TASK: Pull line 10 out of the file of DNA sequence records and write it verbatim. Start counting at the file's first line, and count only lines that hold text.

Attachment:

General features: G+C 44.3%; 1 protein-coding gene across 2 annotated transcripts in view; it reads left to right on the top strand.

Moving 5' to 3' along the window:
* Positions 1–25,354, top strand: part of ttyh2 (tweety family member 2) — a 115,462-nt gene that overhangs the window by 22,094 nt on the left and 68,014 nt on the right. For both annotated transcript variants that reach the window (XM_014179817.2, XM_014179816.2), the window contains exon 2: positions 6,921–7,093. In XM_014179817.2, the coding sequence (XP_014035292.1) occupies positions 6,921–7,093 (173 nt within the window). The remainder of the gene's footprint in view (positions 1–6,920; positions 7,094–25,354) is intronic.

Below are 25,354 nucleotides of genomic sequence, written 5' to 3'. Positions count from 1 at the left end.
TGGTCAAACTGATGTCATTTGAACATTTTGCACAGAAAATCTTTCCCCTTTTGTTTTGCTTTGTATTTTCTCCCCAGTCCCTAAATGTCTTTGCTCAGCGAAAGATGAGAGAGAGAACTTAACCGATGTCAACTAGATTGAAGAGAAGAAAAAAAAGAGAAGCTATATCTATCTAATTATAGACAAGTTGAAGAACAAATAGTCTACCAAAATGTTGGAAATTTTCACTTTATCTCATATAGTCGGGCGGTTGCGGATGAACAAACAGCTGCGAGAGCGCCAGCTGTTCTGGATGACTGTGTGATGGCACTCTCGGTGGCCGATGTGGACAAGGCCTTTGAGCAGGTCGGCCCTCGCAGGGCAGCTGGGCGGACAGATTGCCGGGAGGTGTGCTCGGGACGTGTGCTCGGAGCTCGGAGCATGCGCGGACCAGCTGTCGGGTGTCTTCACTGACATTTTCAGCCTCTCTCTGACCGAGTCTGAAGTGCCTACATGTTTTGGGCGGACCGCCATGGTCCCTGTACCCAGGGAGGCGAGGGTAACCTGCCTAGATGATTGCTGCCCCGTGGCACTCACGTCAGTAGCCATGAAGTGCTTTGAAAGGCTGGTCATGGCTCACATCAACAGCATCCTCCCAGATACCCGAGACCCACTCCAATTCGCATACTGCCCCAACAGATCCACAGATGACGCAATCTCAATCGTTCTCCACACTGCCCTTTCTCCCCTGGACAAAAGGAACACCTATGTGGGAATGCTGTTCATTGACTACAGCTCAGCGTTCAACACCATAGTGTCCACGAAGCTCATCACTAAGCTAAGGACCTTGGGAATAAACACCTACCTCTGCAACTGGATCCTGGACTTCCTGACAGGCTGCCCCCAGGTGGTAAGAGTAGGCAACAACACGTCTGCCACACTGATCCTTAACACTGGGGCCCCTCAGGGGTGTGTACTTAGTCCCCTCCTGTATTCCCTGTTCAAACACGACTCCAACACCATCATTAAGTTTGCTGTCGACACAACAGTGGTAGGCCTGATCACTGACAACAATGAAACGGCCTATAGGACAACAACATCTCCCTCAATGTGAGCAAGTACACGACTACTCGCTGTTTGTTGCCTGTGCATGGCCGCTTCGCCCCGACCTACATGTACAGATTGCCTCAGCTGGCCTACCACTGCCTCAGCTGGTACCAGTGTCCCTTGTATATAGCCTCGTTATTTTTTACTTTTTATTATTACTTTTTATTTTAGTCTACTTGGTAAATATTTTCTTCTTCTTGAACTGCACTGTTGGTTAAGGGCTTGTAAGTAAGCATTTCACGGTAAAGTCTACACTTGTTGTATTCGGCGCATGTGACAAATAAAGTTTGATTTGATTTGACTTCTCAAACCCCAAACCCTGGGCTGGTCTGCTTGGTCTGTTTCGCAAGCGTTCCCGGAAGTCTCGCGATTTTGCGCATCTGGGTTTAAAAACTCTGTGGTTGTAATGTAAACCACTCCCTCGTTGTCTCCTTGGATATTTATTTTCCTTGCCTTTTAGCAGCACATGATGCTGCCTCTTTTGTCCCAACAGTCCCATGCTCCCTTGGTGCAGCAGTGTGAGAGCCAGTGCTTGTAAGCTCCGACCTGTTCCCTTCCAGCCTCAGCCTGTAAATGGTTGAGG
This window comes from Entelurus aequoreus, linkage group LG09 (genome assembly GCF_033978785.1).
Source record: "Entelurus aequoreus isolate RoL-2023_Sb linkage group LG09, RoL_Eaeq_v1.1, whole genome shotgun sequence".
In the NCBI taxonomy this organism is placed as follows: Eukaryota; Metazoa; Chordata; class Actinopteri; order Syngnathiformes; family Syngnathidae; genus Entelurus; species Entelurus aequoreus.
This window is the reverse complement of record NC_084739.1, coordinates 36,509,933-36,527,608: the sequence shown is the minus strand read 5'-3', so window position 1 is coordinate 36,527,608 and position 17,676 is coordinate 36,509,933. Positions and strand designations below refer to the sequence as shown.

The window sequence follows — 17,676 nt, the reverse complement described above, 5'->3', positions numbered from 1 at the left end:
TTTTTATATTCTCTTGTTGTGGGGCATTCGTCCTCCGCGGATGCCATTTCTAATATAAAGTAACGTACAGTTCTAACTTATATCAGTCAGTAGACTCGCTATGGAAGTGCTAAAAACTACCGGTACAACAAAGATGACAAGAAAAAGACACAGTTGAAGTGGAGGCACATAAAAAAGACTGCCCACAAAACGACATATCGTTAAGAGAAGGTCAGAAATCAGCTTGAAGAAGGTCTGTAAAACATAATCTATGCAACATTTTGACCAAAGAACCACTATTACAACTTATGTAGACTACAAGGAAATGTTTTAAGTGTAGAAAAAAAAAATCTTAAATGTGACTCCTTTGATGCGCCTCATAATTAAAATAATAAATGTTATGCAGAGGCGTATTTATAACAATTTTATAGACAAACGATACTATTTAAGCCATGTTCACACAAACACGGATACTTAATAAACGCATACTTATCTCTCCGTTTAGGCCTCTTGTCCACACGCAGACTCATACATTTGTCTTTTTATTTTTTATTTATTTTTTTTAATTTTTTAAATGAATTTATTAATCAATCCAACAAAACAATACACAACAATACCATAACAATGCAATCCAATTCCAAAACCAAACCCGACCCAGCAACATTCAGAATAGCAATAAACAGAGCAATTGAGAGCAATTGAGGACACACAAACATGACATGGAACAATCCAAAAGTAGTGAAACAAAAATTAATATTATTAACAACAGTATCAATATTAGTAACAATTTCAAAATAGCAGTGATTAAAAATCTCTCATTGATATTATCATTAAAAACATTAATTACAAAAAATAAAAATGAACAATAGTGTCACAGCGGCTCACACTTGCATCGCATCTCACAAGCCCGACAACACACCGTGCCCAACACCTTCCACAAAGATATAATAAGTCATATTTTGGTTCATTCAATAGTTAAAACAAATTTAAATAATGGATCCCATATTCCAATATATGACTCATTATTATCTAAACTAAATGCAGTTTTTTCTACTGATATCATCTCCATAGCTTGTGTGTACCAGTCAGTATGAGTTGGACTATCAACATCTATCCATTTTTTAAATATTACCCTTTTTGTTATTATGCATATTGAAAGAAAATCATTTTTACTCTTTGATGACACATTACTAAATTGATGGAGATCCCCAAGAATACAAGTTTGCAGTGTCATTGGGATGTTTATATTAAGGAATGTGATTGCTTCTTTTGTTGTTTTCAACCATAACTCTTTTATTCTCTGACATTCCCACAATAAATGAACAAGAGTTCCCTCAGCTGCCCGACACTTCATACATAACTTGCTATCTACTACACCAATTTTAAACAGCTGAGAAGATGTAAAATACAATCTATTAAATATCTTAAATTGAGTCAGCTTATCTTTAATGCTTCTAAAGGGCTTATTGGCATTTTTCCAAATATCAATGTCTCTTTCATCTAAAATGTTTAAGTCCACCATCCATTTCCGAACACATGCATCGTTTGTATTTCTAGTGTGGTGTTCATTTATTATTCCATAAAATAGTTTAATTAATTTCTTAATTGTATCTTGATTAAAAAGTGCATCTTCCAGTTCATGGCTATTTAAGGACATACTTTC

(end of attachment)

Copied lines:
The window sequence follows — 17,676 nt, the reverse complement described above, 5'->3', positions numbered from 1 at the left end: